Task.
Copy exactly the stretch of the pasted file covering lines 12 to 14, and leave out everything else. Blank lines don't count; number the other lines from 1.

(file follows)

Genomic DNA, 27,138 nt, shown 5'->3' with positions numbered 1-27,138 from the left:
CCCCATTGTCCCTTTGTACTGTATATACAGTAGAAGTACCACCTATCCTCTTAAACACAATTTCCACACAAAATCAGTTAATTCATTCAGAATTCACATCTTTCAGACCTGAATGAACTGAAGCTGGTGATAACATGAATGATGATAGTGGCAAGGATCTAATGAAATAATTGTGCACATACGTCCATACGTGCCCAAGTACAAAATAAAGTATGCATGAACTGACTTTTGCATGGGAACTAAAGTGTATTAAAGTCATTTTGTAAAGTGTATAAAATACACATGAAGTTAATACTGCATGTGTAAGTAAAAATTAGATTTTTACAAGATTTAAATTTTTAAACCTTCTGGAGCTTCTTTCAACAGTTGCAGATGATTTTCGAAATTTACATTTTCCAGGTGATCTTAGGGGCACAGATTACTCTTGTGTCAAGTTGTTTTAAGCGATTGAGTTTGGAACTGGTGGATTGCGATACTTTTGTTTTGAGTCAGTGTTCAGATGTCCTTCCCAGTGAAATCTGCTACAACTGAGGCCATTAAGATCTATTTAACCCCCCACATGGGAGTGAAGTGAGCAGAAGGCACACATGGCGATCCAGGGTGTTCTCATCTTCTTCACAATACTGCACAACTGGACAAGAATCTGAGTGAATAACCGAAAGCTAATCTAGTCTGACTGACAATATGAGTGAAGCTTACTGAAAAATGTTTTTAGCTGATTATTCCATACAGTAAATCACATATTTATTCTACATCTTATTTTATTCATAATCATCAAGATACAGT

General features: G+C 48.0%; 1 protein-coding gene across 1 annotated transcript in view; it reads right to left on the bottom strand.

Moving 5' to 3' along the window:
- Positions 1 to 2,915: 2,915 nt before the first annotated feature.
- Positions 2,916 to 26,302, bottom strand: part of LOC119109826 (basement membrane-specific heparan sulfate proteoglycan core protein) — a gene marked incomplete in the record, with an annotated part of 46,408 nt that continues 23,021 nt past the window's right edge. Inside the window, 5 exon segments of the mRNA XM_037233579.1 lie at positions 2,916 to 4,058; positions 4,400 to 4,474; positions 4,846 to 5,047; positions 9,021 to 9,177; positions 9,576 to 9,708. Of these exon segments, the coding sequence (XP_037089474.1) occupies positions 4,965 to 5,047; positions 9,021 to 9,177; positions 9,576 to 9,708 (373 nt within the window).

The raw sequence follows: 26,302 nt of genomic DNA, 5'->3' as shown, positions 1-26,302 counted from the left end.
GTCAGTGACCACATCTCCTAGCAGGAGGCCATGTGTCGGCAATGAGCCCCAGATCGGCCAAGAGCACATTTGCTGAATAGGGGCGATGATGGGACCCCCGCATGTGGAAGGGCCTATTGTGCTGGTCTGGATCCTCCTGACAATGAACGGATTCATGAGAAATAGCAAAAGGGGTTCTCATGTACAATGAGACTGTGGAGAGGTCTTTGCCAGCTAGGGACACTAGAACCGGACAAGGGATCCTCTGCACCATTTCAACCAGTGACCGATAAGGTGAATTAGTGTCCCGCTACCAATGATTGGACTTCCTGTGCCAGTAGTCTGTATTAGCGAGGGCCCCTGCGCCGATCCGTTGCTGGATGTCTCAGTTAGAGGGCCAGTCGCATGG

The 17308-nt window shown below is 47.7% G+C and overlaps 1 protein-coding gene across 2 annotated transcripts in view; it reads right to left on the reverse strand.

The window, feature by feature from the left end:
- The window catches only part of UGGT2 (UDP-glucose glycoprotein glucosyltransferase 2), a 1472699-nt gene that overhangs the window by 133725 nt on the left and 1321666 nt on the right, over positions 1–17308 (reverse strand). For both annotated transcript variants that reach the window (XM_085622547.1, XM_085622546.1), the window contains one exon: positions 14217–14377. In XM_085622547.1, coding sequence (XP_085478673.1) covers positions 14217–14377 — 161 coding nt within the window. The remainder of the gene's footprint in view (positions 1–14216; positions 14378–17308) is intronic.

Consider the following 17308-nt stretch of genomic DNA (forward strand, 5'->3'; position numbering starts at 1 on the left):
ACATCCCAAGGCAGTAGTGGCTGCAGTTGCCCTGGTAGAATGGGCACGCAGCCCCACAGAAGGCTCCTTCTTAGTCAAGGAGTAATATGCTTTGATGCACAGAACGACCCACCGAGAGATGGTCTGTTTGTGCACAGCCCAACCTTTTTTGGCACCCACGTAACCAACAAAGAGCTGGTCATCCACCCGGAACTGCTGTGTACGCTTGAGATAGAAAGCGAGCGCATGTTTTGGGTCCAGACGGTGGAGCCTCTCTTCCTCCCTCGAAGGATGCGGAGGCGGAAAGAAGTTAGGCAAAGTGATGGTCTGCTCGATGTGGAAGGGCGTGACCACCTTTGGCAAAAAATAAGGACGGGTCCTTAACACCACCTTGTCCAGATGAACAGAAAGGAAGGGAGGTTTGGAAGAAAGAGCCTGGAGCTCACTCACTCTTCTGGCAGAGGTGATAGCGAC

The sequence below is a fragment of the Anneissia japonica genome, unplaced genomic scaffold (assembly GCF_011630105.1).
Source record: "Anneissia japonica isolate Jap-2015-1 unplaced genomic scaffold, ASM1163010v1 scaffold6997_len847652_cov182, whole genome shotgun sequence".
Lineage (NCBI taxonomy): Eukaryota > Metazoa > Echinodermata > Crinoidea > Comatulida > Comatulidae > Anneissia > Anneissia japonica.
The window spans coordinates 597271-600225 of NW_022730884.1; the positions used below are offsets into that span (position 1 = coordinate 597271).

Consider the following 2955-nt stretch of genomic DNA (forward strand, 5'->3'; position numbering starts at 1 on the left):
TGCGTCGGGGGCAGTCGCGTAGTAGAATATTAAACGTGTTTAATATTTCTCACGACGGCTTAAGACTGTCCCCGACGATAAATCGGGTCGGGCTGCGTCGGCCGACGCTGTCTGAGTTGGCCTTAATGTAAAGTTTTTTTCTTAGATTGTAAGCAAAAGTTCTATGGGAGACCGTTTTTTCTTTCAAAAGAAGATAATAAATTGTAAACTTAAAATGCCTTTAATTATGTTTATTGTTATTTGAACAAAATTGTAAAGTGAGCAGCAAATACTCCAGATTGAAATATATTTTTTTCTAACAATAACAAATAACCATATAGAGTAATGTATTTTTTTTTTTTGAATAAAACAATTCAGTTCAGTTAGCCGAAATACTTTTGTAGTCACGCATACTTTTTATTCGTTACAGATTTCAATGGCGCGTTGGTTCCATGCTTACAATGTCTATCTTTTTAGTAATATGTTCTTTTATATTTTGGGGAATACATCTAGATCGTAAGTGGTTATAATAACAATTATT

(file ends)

Consider the following 17308-nt stretch of genomic DNA (forward strand, 5'->3'; position numbering starts at 1 on the left):
ACATCCCAAGGCAGTAGTGGCTGCAGTTGCCCTGGTAGAATGGGCACGCAGCCCCACAGAAGGCTCCTTCTTAGTCAAGGAGTAATATGCTTTGATGCACAGAACGACCCACCGAGAGATGGTCTGTTTGTGCACAGCCCAACCTTTTTTGGCACCCACGTAACCAACAAAGAGCTGGTCATCCACCCGGAACTGCTGTGTACGCTTGAGATAGAAAGCGAGCGCATGTTTTGGGTCCAGACGGTGGAGCCTCTCTTCCTCCCTCGAAGGATGCGGAGGCGGAAAGAAGTTAGGCAAAGTGATGGTCTGCTCGATGTGGAAGGGCGTGACCACCTTTGGCAAAAAATAAGGACGGGTCCTTAACACCACCTTGTCCAGATGAACAGAAAGGAAGGGAGGTTTGGAAGAAAGAGCCTGGAGCTCACTCACTCTTCTGGCAGAGGTGATAGCGAC

The sequence below is a fragment of the Anneissia japonica genome, unplaced genomic scaffold (assembly GCF_011630105.1).